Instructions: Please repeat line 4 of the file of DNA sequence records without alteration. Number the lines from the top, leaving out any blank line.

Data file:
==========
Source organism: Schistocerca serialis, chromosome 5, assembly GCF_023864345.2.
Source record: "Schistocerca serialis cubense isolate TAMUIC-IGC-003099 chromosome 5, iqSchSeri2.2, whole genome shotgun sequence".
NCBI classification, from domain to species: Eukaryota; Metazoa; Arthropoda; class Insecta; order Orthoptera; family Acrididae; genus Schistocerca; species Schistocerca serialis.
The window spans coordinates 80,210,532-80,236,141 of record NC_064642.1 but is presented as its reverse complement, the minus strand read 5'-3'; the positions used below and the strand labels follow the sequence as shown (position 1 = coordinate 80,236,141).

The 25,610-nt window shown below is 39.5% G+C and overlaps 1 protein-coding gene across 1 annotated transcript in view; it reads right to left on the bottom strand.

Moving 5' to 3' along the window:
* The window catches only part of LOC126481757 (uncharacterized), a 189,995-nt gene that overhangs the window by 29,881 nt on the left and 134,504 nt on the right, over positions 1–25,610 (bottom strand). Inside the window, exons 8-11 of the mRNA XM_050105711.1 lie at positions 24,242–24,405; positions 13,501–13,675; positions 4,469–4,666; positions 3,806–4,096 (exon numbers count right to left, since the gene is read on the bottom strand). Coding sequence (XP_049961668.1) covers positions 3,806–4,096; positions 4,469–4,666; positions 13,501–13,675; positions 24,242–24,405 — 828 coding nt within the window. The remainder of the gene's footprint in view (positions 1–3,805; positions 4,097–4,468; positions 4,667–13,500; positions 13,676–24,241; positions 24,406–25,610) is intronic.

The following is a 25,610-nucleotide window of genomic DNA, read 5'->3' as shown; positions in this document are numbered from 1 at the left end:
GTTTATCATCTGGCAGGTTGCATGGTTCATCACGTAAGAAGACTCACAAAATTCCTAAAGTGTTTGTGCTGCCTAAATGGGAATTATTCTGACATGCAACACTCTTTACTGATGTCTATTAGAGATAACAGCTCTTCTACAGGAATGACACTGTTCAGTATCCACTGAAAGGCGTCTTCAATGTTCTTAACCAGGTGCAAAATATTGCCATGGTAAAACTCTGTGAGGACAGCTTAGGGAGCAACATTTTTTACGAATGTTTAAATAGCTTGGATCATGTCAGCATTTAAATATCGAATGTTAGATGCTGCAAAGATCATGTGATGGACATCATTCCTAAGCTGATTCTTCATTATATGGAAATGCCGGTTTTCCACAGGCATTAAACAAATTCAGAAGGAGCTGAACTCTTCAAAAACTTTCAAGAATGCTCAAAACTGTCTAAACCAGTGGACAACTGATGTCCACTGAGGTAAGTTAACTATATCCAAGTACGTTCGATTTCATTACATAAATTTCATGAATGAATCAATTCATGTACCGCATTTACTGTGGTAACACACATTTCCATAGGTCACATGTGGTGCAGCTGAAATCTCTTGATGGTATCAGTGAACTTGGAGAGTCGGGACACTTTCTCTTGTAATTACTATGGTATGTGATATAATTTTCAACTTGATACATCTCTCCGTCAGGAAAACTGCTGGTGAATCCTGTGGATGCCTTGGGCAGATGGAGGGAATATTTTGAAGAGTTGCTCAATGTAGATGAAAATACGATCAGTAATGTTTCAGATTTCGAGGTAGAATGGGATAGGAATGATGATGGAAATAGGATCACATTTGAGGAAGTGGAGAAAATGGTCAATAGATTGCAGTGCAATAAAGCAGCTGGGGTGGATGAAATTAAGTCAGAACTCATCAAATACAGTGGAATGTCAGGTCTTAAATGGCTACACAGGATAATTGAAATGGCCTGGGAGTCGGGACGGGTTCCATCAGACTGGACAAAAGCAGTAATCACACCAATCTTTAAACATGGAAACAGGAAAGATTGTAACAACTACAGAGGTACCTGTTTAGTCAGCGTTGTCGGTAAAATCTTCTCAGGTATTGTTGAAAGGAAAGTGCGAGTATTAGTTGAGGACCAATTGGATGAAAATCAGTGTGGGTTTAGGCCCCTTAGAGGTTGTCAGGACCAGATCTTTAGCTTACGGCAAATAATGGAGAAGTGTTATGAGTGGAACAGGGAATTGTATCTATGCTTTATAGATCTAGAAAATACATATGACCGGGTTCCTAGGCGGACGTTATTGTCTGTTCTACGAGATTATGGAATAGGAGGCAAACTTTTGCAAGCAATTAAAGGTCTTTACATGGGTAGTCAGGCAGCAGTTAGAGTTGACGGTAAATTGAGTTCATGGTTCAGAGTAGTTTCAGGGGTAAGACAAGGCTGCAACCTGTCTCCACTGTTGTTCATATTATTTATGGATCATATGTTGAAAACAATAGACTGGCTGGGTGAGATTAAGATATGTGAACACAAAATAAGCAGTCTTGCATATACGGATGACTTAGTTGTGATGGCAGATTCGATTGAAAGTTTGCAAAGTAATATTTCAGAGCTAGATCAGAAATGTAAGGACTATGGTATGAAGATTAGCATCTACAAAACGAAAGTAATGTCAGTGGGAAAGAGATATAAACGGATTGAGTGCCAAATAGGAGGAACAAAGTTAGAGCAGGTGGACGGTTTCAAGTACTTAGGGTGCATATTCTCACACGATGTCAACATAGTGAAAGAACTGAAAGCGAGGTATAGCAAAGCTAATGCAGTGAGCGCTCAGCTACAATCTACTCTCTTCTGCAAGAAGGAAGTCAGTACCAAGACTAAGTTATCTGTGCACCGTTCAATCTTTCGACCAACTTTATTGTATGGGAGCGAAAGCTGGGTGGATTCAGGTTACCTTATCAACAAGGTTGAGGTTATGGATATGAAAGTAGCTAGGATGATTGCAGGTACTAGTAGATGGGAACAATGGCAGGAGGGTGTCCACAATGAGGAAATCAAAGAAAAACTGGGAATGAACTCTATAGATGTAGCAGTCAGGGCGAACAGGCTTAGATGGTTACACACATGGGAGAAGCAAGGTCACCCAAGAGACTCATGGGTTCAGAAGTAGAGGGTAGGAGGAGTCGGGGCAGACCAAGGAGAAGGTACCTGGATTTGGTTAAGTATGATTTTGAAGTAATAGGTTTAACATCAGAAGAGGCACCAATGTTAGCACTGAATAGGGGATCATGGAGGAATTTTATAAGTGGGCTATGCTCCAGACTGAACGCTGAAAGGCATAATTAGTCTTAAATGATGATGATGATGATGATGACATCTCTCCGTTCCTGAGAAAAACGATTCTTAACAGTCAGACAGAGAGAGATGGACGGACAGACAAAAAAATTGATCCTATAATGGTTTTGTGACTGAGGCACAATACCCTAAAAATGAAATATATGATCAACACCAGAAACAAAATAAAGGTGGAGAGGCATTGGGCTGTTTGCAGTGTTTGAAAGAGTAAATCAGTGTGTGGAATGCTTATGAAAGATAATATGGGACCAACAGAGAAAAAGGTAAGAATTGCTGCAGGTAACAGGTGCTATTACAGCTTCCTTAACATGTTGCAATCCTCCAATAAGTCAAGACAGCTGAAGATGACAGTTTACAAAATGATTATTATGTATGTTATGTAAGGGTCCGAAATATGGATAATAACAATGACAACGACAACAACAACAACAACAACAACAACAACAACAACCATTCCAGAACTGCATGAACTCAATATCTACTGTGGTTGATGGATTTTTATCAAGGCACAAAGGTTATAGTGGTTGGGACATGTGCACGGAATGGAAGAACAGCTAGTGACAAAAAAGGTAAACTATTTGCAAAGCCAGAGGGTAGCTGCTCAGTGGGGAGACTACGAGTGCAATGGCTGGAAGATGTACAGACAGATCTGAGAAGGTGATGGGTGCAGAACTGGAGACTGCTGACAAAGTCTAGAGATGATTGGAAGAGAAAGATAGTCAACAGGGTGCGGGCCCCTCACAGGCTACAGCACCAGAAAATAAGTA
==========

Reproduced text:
The window spans coordinates 80,210,532-80,236,141 of record NC_064642.1 but is presented as its reverse complement, the minus strand read 5'-3'; the positions used below and the strand labels follow the sequence as shown (position 1 = coordinate 80,236,141).